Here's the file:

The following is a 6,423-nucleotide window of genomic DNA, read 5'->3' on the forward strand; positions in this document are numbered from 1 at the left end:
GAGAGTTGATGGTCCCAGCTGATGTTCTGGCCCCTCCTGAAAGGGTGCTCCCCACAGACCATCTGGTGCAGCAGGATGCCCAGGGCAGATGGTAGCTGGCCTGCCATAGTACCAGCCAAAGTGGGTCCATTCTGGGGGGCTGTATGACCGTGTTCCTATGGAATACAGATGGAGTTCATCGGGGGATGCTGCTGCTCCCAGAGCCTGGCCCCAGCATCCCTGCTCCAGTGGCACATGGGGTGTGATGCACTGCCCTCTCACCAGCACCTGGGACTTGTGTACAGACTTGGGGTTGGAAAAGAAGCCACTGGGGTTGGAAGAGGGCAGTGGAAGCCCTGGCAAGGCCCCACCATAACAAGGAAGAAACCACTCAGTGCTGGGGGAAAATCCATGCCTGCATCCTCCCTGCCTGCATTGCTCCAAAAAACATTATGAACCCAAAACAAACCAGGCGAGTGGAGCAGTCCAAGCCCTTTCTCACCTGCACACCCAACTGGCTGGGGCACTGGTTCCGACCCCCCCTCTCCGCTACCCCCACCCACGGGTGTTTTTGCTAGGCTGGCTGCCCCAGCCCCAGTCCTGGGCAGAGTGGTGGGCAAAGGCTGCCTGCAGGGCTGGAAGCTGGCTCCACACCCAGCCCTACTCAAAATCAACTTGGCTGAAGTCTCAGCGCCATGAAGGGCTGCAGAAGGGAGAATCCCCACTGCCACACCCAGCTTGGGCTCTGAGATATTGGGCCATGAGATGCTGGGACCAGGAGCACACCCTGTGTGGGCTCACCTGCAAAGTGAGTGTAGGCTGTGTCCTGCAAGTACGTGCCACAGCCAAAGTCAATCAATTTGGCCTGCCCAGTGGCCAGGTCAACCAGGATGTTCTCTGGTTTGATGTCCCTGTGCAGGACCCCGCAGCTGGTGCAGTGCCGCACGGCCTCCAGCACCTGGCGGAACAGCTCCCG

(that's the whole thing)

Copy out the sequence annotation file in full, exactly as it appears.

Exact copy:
The following is a 6,423-nucleotide window of genomic DNA, read 5'->3' on the forward strand; positions in this document are numbered from 1 at the left end:
GAGAGTTGATGGTCCCAGCTGATGTTCTGGCCCCTCCTGAAAGGGTGCTCCCCACAGACCATCTGGTGCAGCAGGATGCCCAGGGCAGATGGTAGCTGGCCTGCCATAGTACCAGCCAAAGTGGGTCCATTCTGGGGGGCTGTATGACCGTGTTCCTATGGAATACAGATGGAGTTCATCGGGGGATGCTGCTGCTCCCAGAGCCTGGCCCCAGCATCCCTGCTCCAGTGGCACATGGGGTGTGATGCACTGCCCTCTCACCAGCACCTGGGACTTGTGTACAGACTTGGGGTTGGAAAAGAAGCCACTGGGGTTGGAAGAGGGCAGTGGAAGCCCTGGCAAGGCCCCACCATAACAAGGAAGAAACCACTCAGTGCTGGGGGAAAATCCATGCCTGCATCCTCCCTGCCTGCATTGCTCCAAAAAACATTATGAACCCAAAACAAACCAGGCGAGTGGAGCAGTCCAAGCCCTTTCTCACCTGCACACCCAACTGGCTGGGGCACTGGTTCCGACCCCCCCTCTCCGCTACCCCCACCCACGGGTGTTTTTGCTAGGCTGGCTGCCCCAGCCCCAGTCCTGGGCAGAGTGGTGGGCAAAGGCTGCCTGCAGGGCTGGAAGCTGGCTCCACACCCAGCCCTACTCAAAATCAACTTGGCTGAAGTCTCAGCGCCATGAAGGGCTGCAGAAGGGAGAATCCCCACTGCCACACCCAGCTTGGGCTCTGAGATATTGGGCCATGAGATGCTGGGACCAGGAGCACACCCTGTGTGGGCTCACCTGCAAAGTGAGTGTAGGCTGTGTCCTGCAAGTACGTGCCACAGCCAAAGTCAATCAATTTGGCCTGCCCAGTGGCCAGGTCAACCAGGATGTTCTCTGGTTTGATGTCCCTGTGCAGGACCCCGCAGCTGGTGCAGTGCCGCACGGCCTCCAGCACCTGGCGGAACAGCTCCCG